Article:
Jerry Estep, MD
Co-Director, Post-COVID Cardiovascular Recovery Center
Mina Chung, MD
Co-Director, Post-COVID Cardiovascular Recovery Center
Kenneth McCurry, MD
Surgical Director, Post-COVID Cardiovascular Recovery Center
Cardiovascular Medicine Quality
Other COVID-19 Specialists at Cleveland Clinic
A variety of Cleveland Clinic specialists are available to provide evaluation and treatment for complications following COVID-19. These include experts in infectious disease, pulmonary medicine, neurology, psychology, nutrition therapy and family medicine.
Cleveland Clinic reCOVer Clinic: A multidisciplinary approach to COVID-19 care and recovery
William Lago, MD
Medical Director, Cleveland Clinic reCOVer Clinic
Community Care/Family Medicine
- Christine Schulte, PT
- Mary Stilphen, PT
Appointments & Location
To make an appointment with the Post-COVID Cardiovascular Recovery Center, please call 216.444.6697 or toll-free at 800.223.2273, ext. 46697
Traveling to Cleveland Clinic
To help make your visit to Cleveland Clinic as easy as possible, please review our travel guide:
What if I am worried about safely traveling to Cleveland Clinic because of COVID-19?
Many patients have concerns about coronavirus and seeking medical care. At Cleveland Clinic, the health and safety of our patients is our top priority. Learn more about our increased safety protocols and what you can expect when you visit Cleveland Clinic.
Still have questions?
The Post-COVID Cardiovascular Recovery Center is located at Cleveland Clinic's main campus:
J Building - Sydell & Arnold Miller Family Pavilion
9500 Euclid Ave
Cleveland, OH 44195
Find helpful posts from Cleveland Clinic’s Health Essentials site, featuring the latest health and wellness news:
Listen to episodes of Cleveland Clinic's podcast Love Your Heart, to learn more about COVID-19 and how it affects your heart:
- How Does COVID-19 Affect the Heart? featuring Paul Cremer, MD, August 26, 2020
- Heart Failure and COVID-19 featuring Jerry Estep, MD, April 28, 2020
- COVID-19 and Your Heart, featuring Lars Svensson, MD, PhD, Samir Kapadia, MD and A. Marc Gillinov, MD, March 31, 2020
Cleveland Clinic physicians have been at the forefront of research and care for patients with COVID-19. See how:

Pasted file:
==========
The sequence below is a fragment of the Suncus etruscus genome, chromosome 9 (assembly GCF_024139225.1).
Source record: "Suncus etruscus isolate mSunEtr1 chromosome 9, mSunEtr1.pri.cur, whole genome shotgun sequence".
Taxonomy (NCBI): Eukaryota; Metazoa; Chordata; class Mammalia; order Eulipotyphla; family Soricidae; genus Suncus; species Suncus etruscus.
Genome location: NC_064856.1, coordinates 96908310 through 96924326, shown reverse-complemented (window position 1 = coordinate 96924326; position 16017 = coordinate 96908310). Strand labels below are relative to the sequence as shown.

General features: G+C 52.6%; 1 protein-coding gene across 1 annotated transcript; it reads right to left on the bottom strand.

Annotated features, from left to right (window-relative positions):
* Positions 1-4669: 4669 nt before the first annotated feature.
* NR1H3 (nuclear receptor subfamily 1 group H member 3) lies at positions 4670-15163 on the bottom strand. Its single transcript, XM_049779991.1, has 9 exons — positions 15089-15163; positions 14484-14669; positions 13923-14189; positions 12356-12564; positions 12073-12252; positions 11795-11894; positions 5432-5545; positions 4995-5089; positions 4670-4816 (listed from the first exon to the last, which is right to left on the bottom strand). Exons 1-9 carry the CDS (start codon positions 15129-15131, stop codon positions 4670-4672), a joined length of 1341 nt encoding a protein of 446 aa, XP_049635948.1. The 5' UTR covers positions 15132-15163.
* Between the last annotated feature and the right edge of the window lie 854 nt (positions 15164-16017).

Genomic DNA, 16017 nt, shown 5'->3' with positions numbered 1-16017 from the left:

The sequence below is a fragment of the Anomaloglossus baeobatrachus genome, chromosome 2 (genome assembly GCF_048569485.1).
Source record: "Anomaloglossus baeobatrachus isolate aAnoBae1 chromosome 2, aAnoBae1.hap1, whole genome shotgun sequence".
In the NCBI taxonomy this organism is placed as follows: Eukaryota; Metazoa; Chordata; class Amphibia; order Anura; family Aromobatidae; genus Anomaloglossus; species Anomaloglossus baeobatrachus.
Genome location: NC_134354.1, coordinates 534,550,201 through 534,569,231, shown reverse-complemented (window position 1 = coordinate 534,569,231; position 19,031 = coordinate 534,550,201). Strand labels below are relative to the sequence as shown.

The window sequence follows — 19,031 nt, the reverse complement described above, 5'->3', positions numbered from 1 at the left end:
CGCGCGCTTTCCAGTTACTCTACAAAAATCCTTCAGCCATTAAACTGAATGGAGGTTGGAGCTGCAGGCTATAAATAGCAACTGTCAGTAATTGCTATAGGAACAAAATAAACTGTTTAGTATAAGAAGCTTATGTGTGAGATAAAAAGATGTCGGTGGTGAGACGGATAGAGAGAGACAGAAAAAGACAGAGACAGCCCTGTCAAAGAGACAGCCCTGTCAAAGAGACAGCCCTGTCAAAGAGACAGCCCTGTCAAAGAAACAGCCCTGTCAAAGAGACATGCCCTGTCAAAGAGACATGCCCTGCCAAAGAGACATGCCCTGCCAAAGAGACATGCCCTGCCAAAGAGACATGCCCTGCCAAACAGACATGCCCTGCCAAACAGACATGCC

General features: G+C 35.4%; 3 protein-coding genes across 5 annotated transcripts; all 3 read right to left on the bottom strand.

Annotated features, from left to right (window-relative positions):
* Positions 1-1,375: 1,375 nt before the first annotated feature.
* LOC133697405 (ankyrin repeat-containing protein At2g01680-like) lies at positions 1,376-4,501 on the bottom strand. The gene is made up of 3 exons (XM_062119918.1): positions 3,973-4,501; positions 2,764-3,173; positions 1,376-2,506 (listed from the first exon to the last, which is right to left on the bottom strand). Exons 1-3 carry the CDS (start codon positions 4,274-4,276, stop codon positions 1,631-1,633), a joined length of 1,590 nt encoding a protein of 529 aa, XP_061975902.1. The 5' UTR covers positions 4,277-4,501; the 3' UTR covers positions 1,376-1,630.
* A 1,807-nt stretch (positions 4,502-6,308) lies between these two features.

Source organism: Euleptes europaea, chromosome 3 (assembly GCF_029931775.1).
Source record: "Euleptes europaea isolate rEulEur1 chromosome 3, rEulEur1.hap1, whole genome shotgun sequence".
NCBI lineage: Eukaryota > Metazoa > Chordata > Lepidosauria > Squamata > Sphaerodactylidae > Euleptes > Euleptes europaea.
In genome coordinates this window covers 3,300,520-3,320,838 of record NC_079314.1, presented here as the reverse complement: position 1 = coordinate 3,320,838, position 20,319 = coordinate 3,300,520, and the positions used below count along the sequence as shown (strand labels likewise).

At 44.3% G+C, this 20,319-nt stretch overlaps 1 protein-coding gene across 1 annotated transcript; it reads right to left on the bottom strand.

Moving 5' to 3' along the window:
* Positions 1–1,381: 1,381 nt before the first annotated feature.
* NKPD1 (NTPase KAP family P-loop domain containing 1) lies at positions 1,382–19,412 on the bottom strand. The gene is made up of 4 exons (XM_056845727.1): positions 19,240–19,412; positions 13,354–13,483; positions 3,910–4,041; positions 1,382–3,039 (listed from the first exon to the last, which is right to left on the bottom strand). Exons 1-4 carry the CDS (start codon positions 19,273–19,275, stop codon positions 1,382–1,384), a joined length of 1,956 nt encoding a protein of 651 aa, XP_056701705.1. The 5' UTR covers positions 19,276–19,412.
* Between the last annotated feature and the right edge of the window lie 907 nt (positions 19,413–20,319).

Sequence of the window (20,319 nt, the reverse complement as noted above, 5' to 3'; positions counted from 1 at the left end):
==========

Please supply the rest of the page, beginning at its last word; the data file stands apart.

- The Washington Post – Many health experts worry coronavirus could cause lasting heart complications for athletes. Dr. Michael Emery comments. Read more
- WJW-TV 8 – Dr. Marc Gillinov talks about how the coronavirus pandemic impacts the heart. Read more
- NBC News – Cases of broken heart syndrome have ticked upward since the pandemic began, study finds Read more
- Health.com – Study finds broken heart syndrome has increased during the COVID-19 pandemic. Drs. Ankur Kalra and Grant Reed discuss the findings. Read more
- USA Today – New evidence suggests the coronavirus has lasting impacts on the heart. Dr. Paul Cremer comments. Read more
- Health.com and WJW-TV 8 – Dr. Daniel Cantillon comments on new research linking COVID-19 and myocarditis. Read more or Watch the story
- STAT News – The world wants answers on Gilead’s Covid-19 drug. Experts worry next studies may increase uncertainty. Dr. Steven Nissen comments on clinical trial results for Remdesivir to treat COVID-19. Read more
- The Washington Post – Why older and chronically ill Americans are at greatest risk from coronavirus. The Centers for Disease Control and Prevention released new coronavirus guidelines saying those suffering from serious chronic medical conditions, such as heart disease, diabetes and lung disease, are at greater risk. Dr. Steven Nissen comments. Read more
- Mavrilimumab in patients with severe COVID-19 pneumonia and systemic hyperinflammation (MASH-COVID): an investigator initiated, multicentre, double-blind, randomized, placebo-controlled trial. Cremer PC, Abbate A, Hudock K, McWilliams C, Mehta J, Chang SY, Sheng CC, Van Tassell B, Bonaventura A, Vecchié A, Carey B, Wang Q, Wolski KE, Rajendram P, Duggal A, Wang TS, Paolini JF, Trapnell BC; MASH-COVID study group. Lancet Rheumatol. 2021 Mar 17. doi: 10.1016/S2665-9913(21)00070-9. Epub ahead of print. PMID: 33754144; PMCID: PMC7969143.
- Heart Failure and COVID-19. Bader F, Manla Y, Atallah B, Starling RC.Heart Fail Rev. 2021 Jan;26(1):1-10. doi: 10.1007/s10741-020-10008-2.PMID: 32720082.